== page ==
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Re: st: Bonferroni-holm


From   "Roger B. Newson" <r.newson@imperial.ac.uk>
To   statalist@hsphsun2.harvard.edu
Subject   Re: st: Bonferroni-holm
Date   Mon, 20 Aug 2012 13:51:39 +0100

The Bonferroni and Holm procedures, and other frequentist multiple-test procedures, are explained, and Stata implementations described, in Newson (2010) and Newson et al. (2003). The 2010 reference is more up to date, as it describes q-values, which most people nowadays view as an improvement on discovery sets. The q-value package is -qqvalue-, and the discovery-set package is -smileplot-. Both of these can be downloaded from SSC using the -ssc- command.

I hope this helps.

Best wishes

Roger


References

Newson RB. Frequentist q-values for multiple-test procedures. The Stata Journal 2010; 10(4): 568-584. Purchase from
http://www.stata-journal.com/article.html?article=st0209

Nwwson R. and The ALSPAC Study Team. Multiple-test procedures and smile plots. The Stata Journal 2003; 3(2): 109-132. Download from
http://www.stata-journal.com/article.html?article=st0035

Roger B Newson BSc MSc DPhil
Lecturer in Medical Statistics
Respiratory Epidemiology and Public Health Group
National Heart and Lung Institute
Imperial College London
Royal Brompton Campus
Room 33, Emmanuel Kaye Building
1B Manresa Road
London SW3 6LR
UNITED KINGDOM
Tel: +44 (0)20 7352 8121 ext 3381
Fax: +44 (0)20 7351 8322
Email: r.newson@imperial.ac.uk
Web page: http://www.imperial.ac.uk/nhli/r.newson/
Departmental Web page:
http://www1.imperial.ac.uk/medicine/about/divisions/nhli/respiration/popgenetics/reph/

Opinions expressed are those of the author, not of the institution.

On 19/08/2012 16:13, Sadjad Riahi wrote:
dear billy,

thank you very much for the advice. my part of analysis is not
voxel-wise but volumetric analysis so I have about 16 volumes to test.
Thank you for your advice, I will try what you said.
thank you very much again,
sadjad

On Sun, Aug 19, 2012 at 7:24 PM, William Buchanan
<william@williambuchanan.net> wrote:
Hi Sadjad,

While Tony had suggested reading a book on multiple comparisons, I'm not sure that would get you all the way to the answer that you need.  Depending on the voxel size that was used for your scan, it is possible to have upwards of 30,000 dependent variables; in this case to reach a significant finding using a typical Bonferroni correction you would need to observe a p value of less than 0.00000167.  I'm not aware of any user written programs in Stata that are used for neuroimaging analysis, so I would suggest you may have an easier time doing this by using software designed for this type of analysis.  Off the top of my head, I know there there are some modules in R for this, there are also a series of routines written in Python that are fairly common, and then there are commercially available packages in MatLab (among others).  If you do a search for ANFI (another freely distributed package) you can probably find a link that would direct you to many of the programs funded b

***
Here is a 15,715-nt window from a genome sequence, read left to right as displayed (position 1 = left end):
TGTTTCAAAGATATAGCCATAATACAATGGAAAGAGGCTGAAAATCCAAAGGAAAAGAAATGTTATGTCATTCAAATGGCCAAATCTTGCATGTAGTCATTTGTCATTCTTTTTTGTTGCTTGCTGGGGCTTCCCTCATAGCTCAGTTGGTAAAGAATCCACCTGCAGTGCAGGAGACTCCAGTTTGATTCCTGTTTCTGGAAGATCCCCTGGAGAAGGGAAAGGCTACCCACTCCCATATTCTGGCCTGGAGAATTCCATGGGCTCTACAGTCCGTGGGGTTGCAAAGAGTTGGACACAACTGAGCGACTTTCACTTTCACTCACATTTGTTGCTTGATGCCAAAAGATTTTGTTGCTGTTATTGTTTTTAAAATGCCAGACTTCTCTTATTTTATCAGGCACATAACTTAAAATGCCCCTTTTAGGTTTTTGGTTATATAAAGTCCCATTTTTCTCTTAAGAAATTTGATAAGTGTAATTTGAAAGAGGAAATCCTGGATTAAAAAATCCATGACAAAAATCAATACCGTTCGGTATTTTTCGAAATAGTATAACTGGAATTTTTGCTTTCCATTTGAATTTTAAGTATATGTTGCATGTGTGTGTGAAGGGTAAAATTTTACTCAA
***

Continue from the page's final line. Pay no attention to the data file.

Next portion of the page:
!
  y !
  NIH for the development of neuroimaging analyses.

Has your data already been cleaned/prepped?  If not that is an incredibly time consuming task that you should focus on first.

HTH,
Billy

Sent from my iPhone

On Aug 19, 2012, at 7:26, Sadjad Riahi <sadjad.riahi@gmail.com> wrote:

dear billy,
thank you for your kind reply.Please accept my apologies if the
question sounds silly but I am a medical student and newbie in the
field of research and this is my first project, I have searched hard
for this on the web but no luck.the original paper is: Rimol LM,
Hartberg CB, Nesvag R, et al. Cortical thickness and subcortical
volumes in schizophrenia and bipolar disorder. Biol Psychiatry
2010;68:41-50. it has done the analysis via SPSS which I know there is
no such correction option in SPSS.
yours,
Sadjad Riahi

On Sun, Aug 19, 2012 at 6:22 PM, William Buchanan
<william@williambuchanan.net> wrote:
Hi Sadjad,

As stated in the FAQ, you are instructed to provide full references to material when referencing anything.  Additionally, the correction methods used in neuroimaging analyses are likely to differ to some degree compared with those used in social sciences, since it is much less likely that someone in the social sciences would be working with several tens of thousands of dependent variables simultaneously.  Most software for neuroimaging analyses will have built in support for these corrections (at least Brain Voyager does).  It would be helpful to provide more explicit detail to the list if you would like any reasonable advice.

HTH,
Billy

Sent from my iPhone

On Aug 19, 2012, at 6:33, Sadjad Riahi <sadjad.riahi@gmail.com> wrote:

dear statalist,
I have found In a paper with the similar methodology with ours that
for correction of multiple comparisons, authors have applied
bonferroni-holm correction. To explain the analysis in short, they
have several dependent variable (subcorticalgray matter  region
volumes) and three groups of diagnosis, intracranial volumes,age and
sex as predictor variables.they have fitted a GLM for each region
volume as the dependant variable seperately, then F test was preformed
and subsequently contrast analysis. but for multiple comparison they
first corrected for the omnibus test and then correction for pairwise
comparison for each GLM that survived the first round of correction
was performed. Can you please enlighten me with this correction
procedure more in detail.

yours,

Sadjjad Riahi
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